• $\ell^2_i = $ the length of the event containing $i$, if $i$ is the start of an event, or $0$ if $i$ is not the start of an event
  • $o^1_i = $ the amount index $i$ is shifted when copying to the new array, for the first copy of that element
  • $o^2_i = $ the amount index $i$ is shifted when copying to the new array, for the second copy of that element

These can be enforced with the following equations:

  • $s_i = a_i \land \neg a_{i-1}$ (see Express boolean logic operations in zero-one integer linear programming (ILP) for how to enforce this)

  • $e_i = a_i \land \neg a_{i+1}$

  • $c_i \ge c_{i+1} + 1 - n s_{i-1}$, $c_i \le c_{i+1} + 1$, $c_i \le n a_i$, $c_i \ge e_i$, $c_i \ge 0$

  • $d_i \ge d_{i-1} + 1 - n e_{i-1}$, $d_i \le d_{i-1} + 1$, $d_i \le n a_i$, $d_i \ge s_i$, $d_i \ge 0$

  • $\ell^1_i \le n e_i$, $\ell^1_i \ge d_i - n(1-e_i)$, $\ell^1_i \ge 0$

  • $\ell^2_i \le n s_i$, $\ell^2_i \ge c_i - n (1-s_i)$, $\ell^2_i \ge 0$

  • $o^1_i = o^1_{i-1} + \ell^1_{i-1}$, $o^1_0 = 0$

  • $o^2_i = o^2_{i-1} + \ell^2_i$, $o^2_0 = 0$

Then the total number of events is $s_1+\dots+s_n$, and you can model shifting as follows: index $i$ in the original array is shifted to indices $i+o^1_i$ and $i+o^2_i$ in the new array.

Do check my work carefully. There could easily be off-by-one errors or other mistakes in the above.

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  • $\begingroup$ I am trying to use the basic idea of your formulation to make my own, before I spoil it for myself. One thing that I wonder, though: For $\ell_i^1$ and $\ell_i^2$, what is the benefit to representing these as integers, instead of instead having, for example, combining $e_i$ and $l_i^1$ into a $n\times n$ matrix where $e_{i,\ell}=1$ if and only if there is an event of size $\ell$ ending at position $i$? Clearly, we go from $n$ variables to $n^2$, but I also (mis)remember reading that having large factors in constraints may make the LP harder to solve. Something about the Big M method. $\endgroup$ – Bryce Kille Apr 22 at 20:15
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    $\begingroup$ @BryceKille, I'm trying to use only $O(n)$ variables instead of $O(n^2)$ variables. I think you're exactly right about the potential downsides. I don't know whether ILP will be more efficient with $O(n)$ variables and big constants vs $O(n^2)$ variables and small constants; the only way to find out might be to implement both and benchmark them. If you're willing to use $O(n^2)$ variables, there might be simpler ways to model your situation. $\endgroup$ – D.W. Apr 22 at 20:47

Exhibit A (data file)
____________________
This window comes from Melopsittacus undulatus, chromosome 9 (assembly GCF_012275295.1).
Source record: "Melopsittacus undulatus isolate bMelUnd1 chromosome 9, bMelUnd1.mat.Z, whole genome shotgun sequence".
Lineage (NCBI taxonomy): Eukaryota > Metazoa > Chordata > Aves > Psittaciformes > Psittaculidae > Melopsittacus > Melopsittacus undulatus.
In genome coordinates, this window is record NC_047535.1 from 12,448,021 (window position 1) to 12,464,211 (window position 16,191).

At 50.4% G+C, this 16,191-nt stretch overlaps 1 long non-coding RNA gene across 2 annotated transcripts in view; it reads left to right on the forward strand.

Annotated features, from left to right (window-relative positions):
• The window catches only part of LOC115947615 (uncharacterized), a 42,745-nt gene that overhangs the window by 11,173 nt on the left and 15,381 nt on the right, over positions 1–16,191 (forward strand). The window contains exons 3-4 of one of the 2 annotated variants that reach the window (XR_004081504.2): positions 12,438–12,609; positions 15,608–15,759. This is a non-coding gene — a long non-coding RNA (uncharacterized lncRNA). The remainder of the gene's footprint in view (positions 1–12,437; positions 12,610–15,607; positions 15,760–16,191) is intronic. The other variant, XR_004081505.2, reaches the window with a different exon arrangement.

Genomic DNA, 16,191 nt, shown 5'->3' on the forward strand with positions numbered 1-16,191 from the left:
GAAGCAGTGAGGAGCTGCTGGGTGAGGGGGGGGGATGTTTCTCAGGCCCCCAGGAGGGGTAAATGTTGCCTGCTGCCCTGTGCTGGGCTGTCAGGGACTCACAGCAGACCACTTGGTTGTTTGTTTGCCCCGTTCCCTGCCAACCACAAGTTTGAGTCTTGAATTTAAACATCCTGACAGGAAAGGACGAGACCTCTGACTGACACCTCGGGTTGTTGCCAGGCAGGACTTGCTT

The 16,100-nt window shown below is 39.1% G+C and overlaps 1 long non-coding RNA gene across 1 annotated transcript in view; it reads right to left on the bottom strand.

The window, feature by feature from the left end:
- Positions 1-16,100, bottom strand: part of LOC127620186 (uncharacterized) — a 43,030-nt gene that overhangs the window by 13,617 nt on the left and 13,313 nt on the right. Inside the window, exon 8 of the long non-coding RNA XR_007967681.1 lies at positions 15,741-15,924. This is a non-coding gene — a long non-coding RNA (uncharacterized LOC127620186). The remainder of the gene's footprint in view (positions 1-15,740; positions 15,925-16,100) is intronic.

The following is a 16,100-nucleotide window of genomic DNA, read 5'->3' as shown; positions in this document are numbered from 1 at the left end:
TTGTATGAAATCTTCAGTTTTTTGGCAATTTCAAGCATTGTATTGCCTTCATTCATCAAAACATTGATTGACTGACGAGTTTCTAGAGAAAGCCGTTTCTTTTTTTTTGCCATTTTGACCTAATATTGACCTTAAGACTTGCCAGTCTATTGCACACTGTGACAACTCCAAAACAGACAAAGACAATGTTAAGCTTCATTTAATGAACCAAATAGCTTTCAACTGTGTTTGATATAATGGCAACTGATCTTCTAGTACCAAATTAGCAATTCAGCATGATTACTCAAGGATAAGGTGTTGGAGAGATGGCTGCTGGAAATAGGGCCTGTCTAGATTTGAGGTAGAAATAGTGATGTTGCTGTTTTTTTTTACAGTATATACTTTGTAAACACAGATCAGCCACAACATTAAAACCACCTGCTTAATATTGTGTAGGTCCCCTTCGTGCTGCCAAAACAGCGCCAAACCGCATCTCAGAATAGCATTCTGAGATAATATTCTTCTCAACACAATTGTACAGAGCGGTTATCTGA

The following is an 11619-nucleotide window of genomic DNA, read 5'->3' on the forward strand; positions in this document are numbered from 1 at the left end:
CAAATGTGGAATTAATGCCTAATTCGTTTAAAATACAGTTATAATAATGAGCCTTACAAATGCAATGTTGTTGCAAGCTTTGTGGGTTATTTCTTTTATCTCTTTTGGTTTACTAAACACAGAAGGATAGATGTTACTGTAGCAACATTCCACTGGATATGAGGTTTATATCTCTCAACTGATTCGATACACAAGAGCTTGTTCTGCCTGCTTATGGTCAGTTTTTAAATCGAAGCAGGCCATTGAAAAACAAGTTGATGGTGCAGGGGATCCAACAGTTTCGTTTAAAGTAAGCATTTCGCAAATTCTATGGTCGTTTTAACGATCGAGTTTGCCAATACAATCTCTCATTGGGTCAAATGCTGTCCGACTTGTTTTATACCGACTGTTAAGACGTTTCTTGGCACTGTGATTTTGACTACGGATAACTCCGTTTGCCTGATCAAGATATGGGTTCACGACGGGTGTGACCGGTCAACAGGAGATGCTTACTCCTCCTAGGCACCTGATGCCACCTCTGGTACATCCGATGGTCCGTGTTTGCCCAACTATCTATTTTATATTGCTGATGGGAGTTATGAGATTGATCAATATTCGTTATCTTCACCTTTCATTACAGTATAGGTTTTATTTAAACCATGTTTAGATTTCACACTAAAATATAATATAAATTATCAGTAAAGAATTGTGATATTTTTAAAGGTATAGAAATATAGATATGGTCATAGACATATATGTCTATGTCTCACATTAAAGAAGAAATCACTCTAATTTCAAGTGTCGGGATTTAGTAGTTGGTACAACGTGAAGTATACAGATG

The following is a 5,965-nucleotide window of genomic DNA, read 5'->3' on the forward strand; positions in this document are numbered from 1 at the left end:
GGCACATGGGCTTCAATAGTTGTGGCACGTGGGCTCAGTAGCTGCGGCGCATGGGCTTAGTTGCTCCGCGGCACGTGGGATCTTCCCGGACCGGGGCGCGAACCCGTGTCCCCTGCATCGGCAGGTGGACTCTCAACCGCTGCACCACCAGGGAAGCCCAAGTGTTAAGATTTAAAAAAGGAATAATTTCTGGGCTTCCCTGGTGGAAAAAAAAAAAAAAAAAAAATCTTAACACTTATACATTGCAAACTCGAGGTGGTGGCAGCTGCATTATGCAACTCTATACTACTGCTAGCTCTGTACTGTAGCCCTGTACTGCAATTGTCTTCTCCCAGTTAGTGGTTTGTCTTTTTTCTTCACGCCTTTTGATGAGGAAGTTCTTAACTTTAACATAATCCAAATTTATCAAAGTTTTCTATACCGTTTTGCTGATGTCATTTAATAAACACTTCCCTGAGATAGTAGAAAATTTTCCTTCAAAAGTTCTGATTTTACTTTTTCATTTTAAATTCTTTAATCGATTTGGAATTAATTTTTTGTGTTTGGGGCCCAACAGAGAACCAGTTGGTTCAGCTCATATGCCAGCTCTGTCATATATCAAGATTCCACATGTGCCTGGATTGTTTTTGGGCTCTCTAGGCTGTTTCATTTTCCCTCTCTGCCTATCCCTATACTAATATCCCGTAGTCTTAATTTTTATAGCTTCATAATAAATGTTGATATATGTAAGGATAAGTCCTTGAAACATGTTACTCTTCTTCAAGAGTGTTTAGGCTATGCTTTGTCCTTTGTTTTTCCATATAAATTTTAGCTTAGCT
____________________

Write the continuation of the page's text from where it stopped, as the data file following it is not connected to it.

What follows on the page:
• $\begingroup$ Great! I'll do that and get back to you on this post. I have another questions which I will write below. Thank you for all of your help. I am wondering if the use of $c_i$ and $d_i$ are necessary. They are only used for constructing $\ell$. I believe the $\ell$s can be constructed without them. $\ell^1_r = (\sum_{i\leq r}a_i - \sum_{i<r}\ell_i^1)e_r$ and $\ell_r^2=(\sum_{i\geq r}a_i - \sum_{i > r}\ell^2_I)s_r.$ Both of these products of some big M and a binary variable can be broken down into linear constraints. I believe this checks out. $\endgroup$ – Bryce Kille Apr 22 at 20:51
  • $\begingroup$ I don't want a yes/no answer on the correctness, necessarily. I know that's not what this site is for. However, again I'm wondering if you have any insight as to the performance of the tradeoff of less variables, but constraints which now include a sum of $O(n)$ variables. Do you know if most LP implementations avoid recomputing the sum for every index and instead just do a parallel prefix? (The latter question may be better suited for another SE) $\endgroup$ – Bryce Kille Apr 22 at 20:54
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    $\begingroup$ @BryceKille, oh, I think it does work here; I didn't know about that trick before now. (I didn't check the details carefully but it looks good to me.) Nice! Thank you for showing me that. $\endgroup$ – D.W. Apr 22 at 21:59